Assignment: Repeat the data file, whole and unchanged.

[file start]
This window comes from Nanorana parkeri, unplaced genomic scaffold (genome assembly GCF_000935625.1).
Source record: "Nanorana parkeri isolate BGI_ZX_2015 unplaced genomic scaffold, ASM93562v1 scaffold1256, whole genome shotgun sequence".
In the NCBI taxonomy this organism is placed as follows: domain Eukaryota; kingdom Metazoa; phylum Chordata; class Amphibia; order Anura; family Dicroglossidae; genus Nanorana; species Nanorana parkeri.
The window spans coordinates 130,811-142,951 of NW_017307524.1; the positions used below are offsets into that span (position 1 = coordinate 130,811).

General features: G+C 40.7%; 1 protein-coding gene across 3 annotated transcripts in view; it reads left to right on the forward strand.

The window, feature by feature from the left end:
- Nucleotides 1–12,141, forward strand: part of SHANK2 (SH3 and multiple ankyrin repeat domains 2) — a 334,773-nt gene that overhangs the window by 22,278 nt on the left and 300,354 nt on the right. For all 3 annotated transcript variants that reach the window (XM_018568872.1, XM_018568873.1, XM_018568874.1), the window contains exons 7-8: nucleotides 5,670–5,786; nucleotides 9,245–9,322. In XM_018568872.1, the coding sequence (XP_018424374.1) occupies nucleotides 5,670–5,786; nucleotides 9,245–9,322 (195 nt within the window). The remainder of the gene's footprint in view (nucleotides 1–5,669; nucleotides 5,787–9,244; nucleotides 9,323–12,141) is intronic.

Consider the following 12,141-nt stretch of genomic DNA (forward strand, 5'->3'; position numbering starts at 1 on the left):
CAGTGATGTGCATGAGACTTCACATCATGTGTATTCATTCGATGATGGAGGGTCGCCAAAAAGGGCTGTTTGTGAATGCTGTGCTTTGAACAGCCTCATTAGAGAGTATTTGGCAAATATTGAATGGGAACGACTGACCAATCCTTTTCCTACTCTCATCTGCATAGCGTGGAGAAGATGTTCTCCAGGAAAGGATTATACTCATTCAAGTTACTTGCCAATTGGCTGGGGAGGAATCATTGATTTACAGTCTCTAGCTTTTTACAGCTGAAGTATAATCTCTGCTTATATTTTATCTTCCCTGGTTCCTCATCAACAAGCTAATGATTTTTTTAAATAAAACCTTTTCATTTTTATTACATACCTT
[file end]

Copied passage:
This window comes from Nanorana parkeri, unplaced genomic scaffold (genome assembly GCF_000935625.1).
Source record: "Nanorana parkeri isolate BGI_ZX_2015 unplaced genomic scaffold, ASM93562v1 scaffold1256, whole genome shotgun sequence".
In the NCBI taxonomy this organism is placed as follows: domain Eukaryota; kingdom Metazoa; phylum Chordata; class Amphibia; order Anura; family Dicroglossidae; genus Nanorana; species Nanorana parkeri.
The window spans coordinates 130,811-142,951 of NW_017307524.1; the positions used below are offsets into that span (position 1 = coordinate 130,811).

General features: G+C 40.7%; 1 protein-coding gene across 3 annotated transcripts in view; it reads left to right on the forward strand.

The window, feature by feature from the left end:
- Nucleotides 1–12,141, forward strand: part of SHANK2 (SH3 and multiple ankyrin repeat domains 2) — a 334,773-nt gene that overhangs the window by 22,278 nt on the left and 300,354 nt on the right. For all 3 annotated transcript variants that reach the window (XM_018568872.1, XM_018568873.1, XM_018568874.1), the window contains exons 7-8: nucleotides 5,670–5,786; nucleotides 9,245–9,322. In XM_018568872.1, the coding sequence (XP_018424374.1) occupies nucleotides 5,670–5,786; nucleotides 9,245–9,322 (195 nt within the window). The remainder of the gene's footprint in view (nucleotides 1–5,669; nucleotides 5,787–9,244; nucleotides 9,323–12,141) is intronic.

Consider the following 12,141-nt stretch of genomic DNA (forward strand, 5'->3'; position numbering starts at 1 on the left):
CAGTGATGTGCATGAGACTTCACATCATGTGTATTCATTCGATGATGGAGGGTCGCCAAAAAGGGCTGTTTGTGAATGCTGTGCTTTGAACAGCCTCATTAGAGAGTATTTGGCAAATATTGAATGGGAACGACTGACCAATCCTTTTCCTACTCTCATCTGCATAGCGTGGAGAAGATGTTCTCCAGGAAAGGATTATACTCATTCAAGTTACTTGCCAATTGGCTGGGGAGGAATCATTGATTTACAGTCTCTAGCTTTTTACAGCTGAAGTATAATCTCTGCTTATATTTTATCTTCCCTGGTTCCTCATCAACAAGCTAATGATTTTTTTAAATAAAACCTTTTCATTTTTATTACATACCTT